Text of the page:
This coalition of students, faculty members, and local activists formed the Student Labor Action Committee (SLAC) in 1996. SLAC held their first rally on April 30, 1996 to raise awareness for the living wage campaign and wanted to raise awareness about the university employees who were earning the minimum wage of $4.25 an hour without benefits in the employment of Broadway Services Inc., a for-profit subsidiary of the Dome Corporation, which was jointly owned by the university and the Johns Hopkins health system. At the rally, speakers demanded that Hopkins pay its contracted employees at least $6.10 an hour with benefits. From 1996 to 1997, SLAC’s goal was to influence the Johns Hopkins administration to agree to wage increases that matched the wage levels of the Baltimore living wage ordinance for all of its direct and subcontracted employees at the university and hospital. On February 23, 1997, the day of William R. Brody’s inauguration as the 13th president of Johns Hopkins University, a small number of SLAC protestors gathered outside Shriver Hall, holding placards and passing out flyers. SLAC would continue to organize rallies and protests while also participating in talks with the Hopkins administration over the implementation of a living wage policy for the next three years. SLAC also circulated a petition to support the living wage campaign among Hopkins faculty members and was successful in collecting about 111 signatures.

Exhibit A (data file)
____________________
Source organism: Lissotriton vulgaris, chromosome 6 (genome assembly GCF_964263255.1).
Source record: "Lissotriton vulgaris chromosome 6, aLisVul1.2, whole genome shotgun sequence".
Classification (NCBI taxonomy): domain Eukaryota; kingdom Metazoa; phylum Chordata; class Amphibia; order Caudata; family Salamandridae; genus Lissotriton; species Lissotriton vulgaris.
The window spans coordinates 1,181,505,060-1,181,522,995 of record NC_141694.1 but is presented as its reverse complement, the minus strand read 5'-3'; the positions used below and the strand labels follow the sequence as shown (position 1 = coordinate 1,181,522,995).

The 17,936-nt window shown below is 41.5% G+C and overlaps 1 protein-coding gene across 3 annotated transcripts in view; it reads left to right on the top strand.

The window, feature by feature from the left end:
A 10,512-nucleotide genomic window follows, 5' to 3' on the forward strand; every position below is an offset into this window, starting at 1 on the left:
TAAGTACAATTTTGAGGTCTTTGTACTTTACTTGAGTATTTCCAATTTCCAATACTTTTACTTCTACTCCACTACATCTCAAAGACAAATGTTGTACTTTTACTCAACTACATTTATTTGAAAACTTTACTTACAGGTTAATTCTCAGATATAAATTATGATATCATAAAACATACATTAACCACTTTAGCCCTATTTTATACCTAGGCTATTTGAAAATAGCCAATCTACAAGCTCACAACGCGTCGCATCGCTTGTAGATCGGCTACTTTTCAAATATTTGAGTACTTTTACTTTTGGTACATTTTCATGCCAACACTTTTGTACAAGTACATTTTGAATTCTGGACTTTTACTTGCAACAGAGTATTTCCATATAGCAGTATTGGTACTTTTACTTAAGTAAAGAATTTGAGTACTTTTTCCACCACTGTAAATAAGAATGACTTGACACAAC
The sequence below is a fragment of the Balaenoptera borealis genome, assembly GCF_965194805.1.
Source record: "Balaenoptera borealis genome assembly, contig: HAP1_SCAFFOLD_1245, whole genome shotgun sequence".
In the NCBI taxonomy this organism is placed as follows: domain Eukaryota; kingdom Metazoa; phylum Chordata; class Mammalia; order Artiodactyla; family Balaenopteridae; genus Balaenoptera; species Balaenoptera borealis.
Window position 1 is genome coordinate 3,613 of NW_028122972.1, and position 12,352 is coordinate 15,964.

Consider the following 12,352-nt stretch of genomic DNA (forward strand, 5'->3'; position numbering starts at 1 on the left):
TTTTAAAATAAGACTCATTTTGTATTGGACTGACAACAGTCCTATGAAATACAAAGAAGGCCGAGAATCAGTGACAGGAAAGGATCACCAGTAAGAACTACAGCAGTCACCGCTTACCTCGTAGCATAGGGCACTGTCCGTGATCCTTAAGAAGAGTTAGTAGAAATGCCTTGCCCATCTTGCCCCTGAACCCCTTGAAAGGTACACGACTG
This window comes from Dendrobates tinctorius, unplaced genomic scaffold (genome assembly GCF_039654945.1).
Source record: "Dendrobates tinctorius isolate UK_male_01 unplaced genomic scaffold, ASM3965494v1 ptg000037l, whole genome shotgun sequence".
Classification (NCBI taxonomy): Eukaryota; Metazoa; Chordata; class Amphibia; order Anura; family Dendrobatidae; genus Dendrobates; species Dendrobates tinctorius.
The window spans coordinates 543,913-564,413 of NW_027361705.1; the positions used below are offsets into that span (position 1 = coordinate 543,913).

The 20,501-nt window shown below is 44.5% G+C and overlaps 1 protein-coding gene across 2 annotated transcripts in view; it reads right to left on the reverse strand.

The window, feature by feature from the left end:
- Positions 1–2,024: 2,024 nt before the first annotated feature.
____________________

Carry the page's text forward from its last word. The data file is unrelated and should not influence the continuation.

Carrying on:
A turning point came on February 2, 1999 when President William R. Brody agreed to a new minimum wage of at least $7.75 an hour for the lowest-paid Hopkins employees, after a meeting with students and faculty from SLAC. This was an increase from the university’s previous minimum wage of $6.00, a wage policy that had been in place since October 1997. President Brody planned to phase in the wage increase over a period of three years, stating that financial realities, including the financial pressure of medical centers under managed care and Medicare cost controls, made it unfeasible to immediately implement a $7.75 minimum wage for contracted employees at the Johns Hopkins Health System. While not formally agreeing to an indexed living wage policy, President Brody said that his wage policy change to a $7.75 minimum wage expressed his commitment to a living wage for campus and healthcare employees since the living wage ordinance in Baltimore required a minimum wage of $7.70 at the time. However, SLAC was still not satisfied because the administration did not agree to adjust wages to match inflation and SLAC argued that by the time the $7.75 wage finally went into effect for all of Hopkins employees in 2002, it no longer would be a true living wage.